50% of all marriages will end in divorce. This is the stat that I’ve come to believe because that’s what “they” say (whomever “they” are). The same “theys” also say that this number is not much different among Christians – 50% of Christian marriages will experience divorce as well. Not good news for the institution of marriage.
However, I can happily say that the “theys” are wrong! Recent studies show that the divorce rate in our culture is not nearly as high as “they” say it is, and that Christian marriages are actually faring even better. Here is the real truth about marriage today:
According to the U.S. Census Bureau, 72% of those who have ever been married are still married to their first spouse. And the 28% who aren’t includes everyone who was married for many years until a spouse died. No one knows what the average 1st-marriage divorce rate actually is, but based on the rate of widowhood and other factors, it is probably closer to 20–25%. For all marriages (including 2nd marriages and so on), it is in the 31–35% range, depending on the study. Regular church attendance lowers the divorce rate anywhere from 25–50%. (The Good News About Marriage, Shaunti Feldhahn, Multnomah, 2014)
According to Glenn T. Stanton, the director for family formation studies at Focus on the Family in Colorado Springs, Colo., many people who seriously practice a traditional religious faith – be it Christian or other – have a divorce rate markedly lower than the general population. The factor making the most difference is religious commitment and practice. Couples who regularly practice any combination of serious religious behaviors and attitudes — attend church nearly every week, read their Bibles and spiritual materials regularly; pray privately and together; generally take their faith seriously, living not as perfect disciples, but serious disciples — enjoy significantly lower divorce rates than mere church members, the general public and unbelievers.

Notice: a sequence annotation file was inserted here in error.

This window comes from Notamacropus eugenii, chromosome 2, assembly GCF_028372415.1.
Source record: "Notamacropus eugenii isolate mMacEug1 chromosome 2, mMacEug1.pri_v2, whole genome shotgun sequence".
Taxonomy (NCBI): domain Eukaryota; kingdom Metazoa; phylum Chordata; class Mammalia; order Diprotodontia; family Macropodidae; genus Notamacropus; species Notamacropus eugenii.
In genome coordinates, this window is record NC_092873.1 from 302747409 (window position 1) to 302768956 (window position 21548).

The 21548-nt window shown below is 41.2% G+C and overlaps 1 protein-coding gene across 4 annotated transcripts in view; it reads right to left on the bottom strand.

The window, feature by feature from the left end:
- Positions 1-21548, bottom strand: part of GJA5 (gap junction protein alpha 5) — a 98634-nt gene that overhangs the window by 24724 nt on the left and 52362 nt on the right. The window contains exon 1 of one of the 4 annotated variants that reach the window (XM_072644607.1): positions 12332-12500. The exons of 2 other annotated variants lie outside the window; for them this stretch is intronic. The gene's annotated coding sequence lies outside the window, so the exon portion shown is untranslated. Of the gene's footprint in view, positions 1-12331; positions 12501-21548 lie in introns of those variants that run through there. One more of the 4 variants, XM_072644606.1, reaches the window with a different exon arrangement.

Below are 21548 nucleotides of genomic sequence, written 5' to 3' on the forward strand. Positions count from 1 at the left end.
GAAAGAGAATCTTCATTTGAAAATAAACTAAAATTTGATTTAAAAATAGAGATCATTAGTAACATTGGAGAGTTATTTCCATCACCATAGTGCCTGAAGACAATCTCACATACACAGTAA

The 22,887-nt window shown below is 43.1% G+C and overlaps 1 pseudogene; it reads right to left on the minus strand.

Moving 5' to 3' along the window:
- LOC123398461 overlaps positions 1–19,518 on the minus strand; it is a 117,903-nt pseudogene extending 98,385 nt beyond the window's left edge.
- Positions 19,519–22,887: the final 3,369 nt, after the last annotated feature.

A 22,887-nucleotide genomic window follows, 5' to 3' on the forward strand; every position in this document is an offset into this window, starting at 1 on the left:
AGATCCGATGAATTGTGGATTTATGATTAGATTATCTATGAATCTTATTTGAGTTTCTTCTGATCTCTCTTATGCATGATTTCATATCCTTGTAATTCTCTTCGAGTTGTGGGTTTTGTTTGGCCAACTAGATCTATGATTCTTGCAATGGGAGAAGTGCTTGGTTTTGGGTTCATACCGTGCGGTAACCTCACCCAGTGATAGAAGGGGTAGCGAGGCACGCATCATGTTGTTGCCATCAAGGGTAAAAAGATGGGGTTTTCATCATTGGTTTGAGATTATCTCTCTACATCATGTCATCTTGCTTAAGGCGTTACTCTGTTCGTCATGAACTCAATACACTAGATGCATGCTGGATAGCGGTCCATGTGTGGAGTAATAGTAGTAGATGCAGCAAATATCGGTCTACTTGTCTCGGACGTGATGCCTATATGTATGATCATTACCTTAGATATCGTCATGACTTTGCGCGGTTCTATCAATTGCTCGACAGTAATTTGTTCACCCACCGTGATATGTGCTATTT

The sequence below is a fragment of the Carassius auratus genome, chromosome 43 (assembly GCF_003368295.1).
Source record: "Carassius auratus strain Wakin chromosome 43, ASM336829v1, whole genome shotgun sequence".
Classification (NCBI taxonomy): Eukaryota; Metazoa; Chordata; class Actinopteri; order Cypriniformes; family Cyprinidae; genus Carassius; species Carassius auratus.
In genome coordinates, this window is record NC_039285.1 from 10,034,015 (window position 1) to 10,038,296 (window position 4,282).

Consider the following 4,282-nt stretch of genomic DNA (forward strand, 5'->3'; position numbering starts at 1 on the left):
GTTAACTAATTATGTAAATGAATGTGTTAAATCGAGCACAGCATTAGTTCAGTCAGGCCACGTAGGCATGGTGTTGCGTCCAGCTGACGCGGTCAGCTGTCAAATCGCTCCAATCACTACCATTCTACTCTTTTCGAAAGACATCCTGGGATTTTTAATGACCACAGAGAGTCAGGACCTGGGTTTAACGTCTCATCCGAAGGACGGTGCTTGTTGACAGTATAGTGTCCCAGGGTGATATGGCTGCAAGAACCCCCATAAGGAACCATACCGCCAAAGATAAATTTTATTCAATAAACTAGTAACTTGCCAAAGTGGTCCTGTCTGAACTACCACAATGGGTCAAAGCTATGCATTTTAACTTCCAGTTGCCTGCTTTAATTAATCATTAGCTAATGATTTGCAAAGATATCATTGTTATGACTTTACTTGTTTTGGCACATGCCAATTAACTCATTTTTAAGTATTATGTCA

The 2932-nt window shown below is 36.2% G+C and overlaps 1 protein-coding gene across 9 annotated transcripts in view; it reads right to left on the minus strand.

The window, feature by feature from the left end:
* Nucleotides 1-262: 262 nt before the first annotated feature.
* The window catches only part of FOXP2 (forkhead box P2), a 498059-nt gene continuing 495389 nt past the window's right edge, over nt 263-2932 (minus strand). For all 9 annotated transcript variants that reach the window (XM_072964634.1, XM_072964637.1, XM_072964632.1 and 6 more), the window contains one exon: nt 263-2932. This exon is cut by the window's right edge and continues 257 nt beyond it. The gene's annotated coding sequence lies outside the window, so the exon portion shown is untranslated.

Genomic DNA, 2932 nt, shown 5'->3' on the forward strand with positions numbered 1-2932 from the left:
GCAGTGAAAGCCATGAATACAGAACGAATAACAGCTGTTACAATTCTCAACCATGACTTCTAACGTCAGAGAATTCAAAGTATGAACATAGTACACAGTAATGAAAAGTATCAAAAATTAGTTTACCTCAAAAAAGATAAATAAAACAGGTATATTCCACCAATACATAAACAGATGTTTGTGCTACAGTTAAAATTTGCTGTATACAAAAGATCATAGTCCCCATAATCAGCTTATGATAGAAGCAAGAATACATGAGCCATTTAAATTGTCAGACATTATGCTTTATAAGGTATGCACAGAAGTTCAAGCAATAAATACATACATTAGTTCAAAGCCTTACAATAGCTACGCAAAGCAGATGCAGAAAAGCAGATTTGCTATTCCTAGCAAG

W. Bradford Wilcox, a leading sociologist at the University of Virginia and director of the National Marriage Project, finds from his own analysis that “active conservative Protestants” who regularly attend church are 35 percent less likely to divorce compared to those who have no affiliation. Nominally attending conservative Protestants are 20 percent more likely to divorce, compared to secular Americans.
Professor Scott Stanley from the University of Denver, working with an absolute all-star team of leading sociologists on the Oklahoma Marriage Study, explains that couples with a vibrant religious faith had more and higher levels of the qualities couples need to avoid divorce: “Whether young or old, male or female, low-income or not, those who said that they were more religious reported higher average levels of commitment to their partners, higher levels of marital satisfaction, less thinking and talking about divorce and lower levels of negative interaction. These patterns held true when controlling for such important variables as income, education, and age at first marriage.”
This is all good news! Contrary to popular belief (and contrary to what “they” say), marriage is not a dying institution in our culture, and the marriages that are most vibrant and secure are those where God is central.